Building Healthy Relationships: Part 1 - Honesty

reflections Jun 02, 2017

This week, Justin and Patrick look at another requested blog topic. Matt reached out awhile back and said, “Your shared accomplishment and friendship is extraordinary. What can the ordinary person do for a friend to build a closer relationship?” Thank you for the question Matt! It’s a loaded one. We believe every relationship has remarkable potential and that any shared accomplishment is extraordinary because of the communication and level of connection required to make things happen. Like so many things, Justin and Patrick’s ability to move through life is dependent upon the degree to which each of them engages in their relationship.


Building Closer Relationships: Part 1 - Honesty
By Patrick Gray and Justin Skeesuck

It wasn’t till a few years ago, when people started asking questions similar to Matt’s that Justin and I realized we had taken much of our relationship for granted. We were never really aware of the uniqueness of our friendship until people started pointing out how foreign the level of intimacy we share is to others… especially among men.

Our culture is fast paced, competitive, image driven, and remarkably egocentric. To make matters worse, social media allows each of us to engage heavily with others without really engaging. Not a day goes by where I don’t see young men and women sitting across from each other texting or enthralled in twitter, instagram, Facebook, or snapchat with someone else as opposed to looking the person across from them in the eye and partaking in honest and real conversation. The things missing here are the very things close relationships require to thrive… honesty, vulnerability, accountability, intentionality… and ultimately community.

These elements of relationship are deeply connected to one another. But each plays a specific part in creating a healthy dynamic in our friendships.

Today, we are going to take a look at honesty. What does it mean to be honest and what does it provide a relationship? If we look at the definition, to be honest is to be genuine, truthful, sincere, creditable, and honorable in one’s principles. In fact, the word’s origin (honos – Latin) means to be held in or deserving of honor. But often, our society uses truthful and honest as synonyms. And if we’re not careful and only embrace the “truthful” portion of the definition, we can get ourselves in some major trouble. How many times have you heard someone say, “I’m just being honest!” when something is true but intended to hurt someone else or intended to cause conflict. Have you ever been guilty of offering up factual information, truthful information, with the intent of stirring the pot? It is important to understand that being truthful and being honest are not mutually inclusive.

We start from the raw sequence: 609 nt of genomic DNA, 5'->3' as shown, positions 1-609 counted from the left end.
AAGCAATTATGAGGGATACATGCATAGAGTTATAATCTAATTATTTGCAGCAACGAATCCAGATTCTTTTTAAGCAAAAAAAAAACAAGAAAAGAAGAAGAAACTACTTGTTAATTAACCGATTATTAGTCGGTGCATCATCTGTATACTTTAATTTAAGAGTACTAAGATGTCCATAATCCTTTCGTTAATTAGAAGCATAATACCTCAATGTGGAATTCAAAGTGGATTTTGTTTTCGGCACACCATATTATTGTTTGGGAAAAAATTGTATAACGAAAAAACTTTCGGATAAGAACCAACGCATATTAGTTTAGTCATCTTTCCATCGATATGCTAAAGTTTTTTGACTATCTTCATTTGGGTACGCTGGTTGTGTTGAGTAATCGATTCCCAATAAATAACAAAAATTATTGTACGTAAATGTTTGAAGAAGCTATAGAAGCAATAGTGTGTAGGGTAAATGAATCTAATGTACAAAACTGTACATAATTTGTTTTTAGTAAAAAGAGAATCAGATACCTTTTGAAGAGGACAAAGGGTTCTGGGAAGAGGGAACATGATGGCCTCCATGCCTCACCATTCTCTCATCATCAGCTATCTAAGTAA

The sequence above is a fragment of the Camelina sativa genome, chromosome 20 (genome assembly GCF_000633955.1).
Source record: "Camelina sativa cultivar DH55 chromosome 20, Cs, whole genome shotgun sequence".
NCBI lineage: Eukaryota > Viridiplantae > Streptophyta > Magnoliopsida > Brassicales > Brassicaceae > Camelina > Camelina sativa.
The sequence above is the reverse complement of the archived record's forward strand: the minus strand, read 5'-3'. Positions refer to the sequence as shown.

Our words can be true, but if the intent behind those words is to cause pain or we have ulterior motives, we’re not being honest. We are using factual information in a dishonorable way. There are times in every relationship where our heads might tell us we’re being honest with a friend or partner, but the actions or methods of communication don’t align. No matter how true our words might be, if they are said with the intent to hurt, to wound, our behavior, our intentions are not honorable, and therefore we are not being honest. Saying one thing (regardless of fact) and meaning another is not being honest. Passive aggressive communication is not being honest. Using words as weapons (no matter how true) is not being honest.

When we embrace what being honest means, when we have the reputation of being honest, others know they can trust what we say to be true, and that the intention of what’s being said is pure. When we bring honesty to the table and it is utilized as a fundamental ingredient in or relationships, our friends, spouse, and children know the words that pass our lips are true and the intentions of our hearts are pure.